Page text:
• Cook for an additional 30 minutes, basting again after 15 minutes with the juices in the pan, until a dark golden-brown crust has formed. If your crust is not caramelized enough after the suggested baking time, turn on your oven grill and grill the top for between 3-5 minutes or until it has browned adequately. Watch it to make sure it doesn't brown too much.
  • Use foil patches to protect the bits that brown faster than others. Press it on lightly. The browned bits shouldn't peel off when you remove the foil.
  • Remove ham from the oven and let it sit for about 20 minutes before slicing. Baste your ham with the juices again just before serving. You can also use any juice/glaze leftover to drizzle on your ham once served.

Serving and Presentation tips

  • You can serve your ham either warm or cold. Serve and drizzle with any leftover pan juices. You don't need to use a lot as the glaze is quite strong in flavour. As the glaze thickens as it cools, you may need to warm it up and perhaps thin slightly with water if required, prior to serving.
  • Wrap the hock handle with brown or white paper, or fabric and use herbs and Christmas decorations/ribbons to decorate. Serve on a large serving platter and decorate with festive items such as greenery, oranges, sprigs of holly, rosemary etc.
  • Reheat instructions- you can cook your ham ahead of time so it is easier on you on the day you want to serve it. To reheat your ham, remove from the fridge and bring it to room temperature. Cover it with foil and heat it at 160°C/320°F for about 30 minutes. Remove the foil and baste your ham with the pan juices, then bake at 220 C/425F for about 5-10 minutes or until the fatty surface becomes sticky and golden again.

Storing Your Ham

  • Your ham will keep for at least a week in the fridge if properly stored using a ham bag.
  • Use any leftovers to make Quiche Lorraine or Okonomiyaki. You can also freeze it in slices or diced ready to use in recipes.
  • Don't forget that you can use the bone to make soup etc.

Recipe Notes

Make sure you get the ham with the rind on, as some hams come with the skin and fat removed. You want the layer of fat so you can create patterns in it and it browns up beautifully which is what you want in a Christmas Ham. The recipe is deal for half or whole hams.If you use a smaller or larger ham, you will need to adjust the cooking time accordingly.Because the ham is already cooked and you are effectively just reheating it, your main concern is to not dry it out.Buy the best ham you can afford as the more you pay, the better the quality and it is Christmas so it's an ideal time for a splurge.Make sure you buy a cooked ham and not a raw one. If you have a raw ham then this recipe is not suitable.You can cook your ham ahead of time so it is easier on you on the day you want to serve it. To reheat your ham, remove from the fridge and bring it to room temperature. You can reheat your ham by covering it with foil and heat it at 160°C/320°F for about 30 minutes. Remove the foil and baste your ham with the pan juices, then bake at 220 C/425F for about 5-10 minutes or until the fatty surface becomes sticky and golden again.Allow about 1 kg/35 oz of ham for about 6-8 people. If the ham is your only meat option then you may need to reduce this to about 5 people per kg/35 oz.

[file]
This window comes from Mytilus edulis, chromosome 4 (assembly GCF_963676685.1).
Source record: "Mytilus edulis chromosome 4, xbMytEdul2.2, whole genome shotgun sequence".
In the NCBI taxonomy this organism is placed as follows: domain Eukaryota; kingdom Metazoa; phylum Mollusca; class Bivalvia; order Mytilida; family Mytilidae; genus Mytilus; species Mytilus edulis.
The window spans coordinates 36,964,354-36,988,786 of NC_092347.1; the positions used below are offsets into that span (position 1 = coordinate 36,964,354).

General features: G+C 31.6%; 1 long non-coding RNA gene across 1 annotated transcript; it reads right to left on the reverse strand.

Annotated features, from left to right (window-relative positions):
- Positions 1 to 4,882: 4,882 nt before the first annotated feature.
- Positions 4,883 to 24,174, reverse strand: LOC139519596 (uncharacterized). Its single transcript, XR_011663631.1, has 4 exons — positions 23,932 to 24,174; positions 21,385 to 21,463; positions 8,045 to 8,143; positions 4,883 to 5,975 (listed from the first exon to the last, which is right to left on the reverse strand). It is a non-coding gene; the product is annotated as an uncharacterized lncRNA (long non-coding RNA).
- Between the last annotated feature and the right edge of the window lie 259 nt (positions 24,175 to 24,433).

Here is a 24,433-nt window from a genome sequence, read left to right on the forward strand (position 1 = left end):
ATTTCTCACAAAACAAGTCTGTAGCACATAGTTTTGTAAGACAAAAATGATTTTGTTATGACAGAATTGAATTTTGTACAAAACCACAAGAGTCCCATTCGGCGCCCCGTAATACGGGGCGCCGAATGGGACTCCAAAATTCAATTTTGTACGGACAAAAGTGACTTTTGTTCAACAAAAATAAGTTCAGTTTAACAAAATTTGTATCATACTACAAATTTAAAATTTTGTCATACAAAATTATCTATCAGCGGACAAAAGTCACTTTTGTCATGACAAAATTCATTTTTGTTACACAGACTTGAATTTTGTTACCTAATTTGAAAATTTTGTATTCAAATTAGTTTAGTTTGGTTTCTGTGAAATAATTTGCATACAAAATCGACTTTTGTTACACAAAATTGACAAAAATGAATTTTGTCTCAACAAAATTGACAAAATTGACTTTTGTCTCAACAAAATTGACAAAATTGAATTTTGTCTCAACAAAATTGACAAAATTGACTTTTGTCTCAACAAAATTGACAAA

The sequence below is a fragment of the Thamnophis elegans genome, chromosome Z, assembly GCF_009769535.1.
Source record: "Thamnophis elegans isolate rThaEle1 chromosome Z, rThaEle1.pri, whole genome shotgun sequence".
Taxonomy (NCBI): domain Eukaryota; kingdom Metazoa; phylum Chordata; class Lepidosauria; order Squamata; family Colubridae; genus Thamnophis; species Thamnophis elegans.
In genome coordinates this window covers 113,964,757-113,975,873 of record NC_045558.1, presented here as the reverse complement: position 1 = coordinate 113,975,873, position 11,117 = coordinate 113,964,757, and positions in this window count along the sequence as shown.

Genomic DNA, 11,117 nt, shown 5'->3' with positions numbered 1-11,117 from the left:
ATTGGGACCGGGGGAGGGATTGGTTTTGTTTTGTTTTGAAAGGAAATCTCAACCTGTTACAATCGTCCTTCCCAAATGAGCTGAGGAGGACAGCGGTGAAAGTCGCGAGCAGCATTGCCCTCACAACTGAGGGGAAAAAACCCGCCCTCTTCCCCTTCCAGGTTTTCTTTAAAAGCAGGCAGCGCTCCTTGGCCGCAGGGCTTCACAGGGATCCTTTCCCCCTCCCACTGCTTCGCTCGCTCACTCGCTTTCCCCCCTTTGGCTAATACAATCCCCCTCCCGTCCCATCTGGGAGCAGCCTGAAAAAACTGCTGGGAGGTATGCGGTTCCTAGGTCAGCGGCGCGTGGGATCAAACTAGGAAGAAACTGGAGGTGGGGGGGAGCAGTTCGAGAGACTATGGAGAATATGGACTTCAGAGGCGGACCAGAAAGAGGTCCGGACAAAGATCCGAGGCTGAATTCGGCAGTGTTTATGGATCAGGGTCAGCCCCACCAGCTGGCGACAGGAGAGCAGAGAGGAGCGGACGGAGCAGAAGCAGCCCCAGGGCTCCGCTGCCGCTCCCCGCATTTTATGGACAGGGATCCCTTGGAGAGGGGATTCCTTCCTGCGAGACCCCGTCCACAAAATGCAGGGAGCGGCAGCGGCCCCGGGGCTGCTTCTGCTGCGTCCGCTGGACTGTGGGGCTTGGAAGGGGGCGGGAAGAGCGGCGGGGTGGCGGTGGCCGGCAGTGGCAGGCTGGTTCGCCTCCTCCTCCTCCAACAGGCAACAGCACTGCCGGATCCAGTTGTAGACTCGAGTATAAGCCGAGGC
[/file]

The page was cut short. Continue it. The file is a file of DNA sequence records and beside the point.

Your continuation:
Nutritional Information

Serving: 1serve | Calories: 274kcal | Carbohydrates: 1g | Protein: 36g | Fat: 28gNote that we calculate our own nutritional values so they may not be precise. Calculate your own if desired. Carb values exclude sugar alcohols such as Erythritol, as they generally have no impact on blood sugar levels. 50% of the carbs from Xylitol is added to nutritional values. This is consistent with industry practice.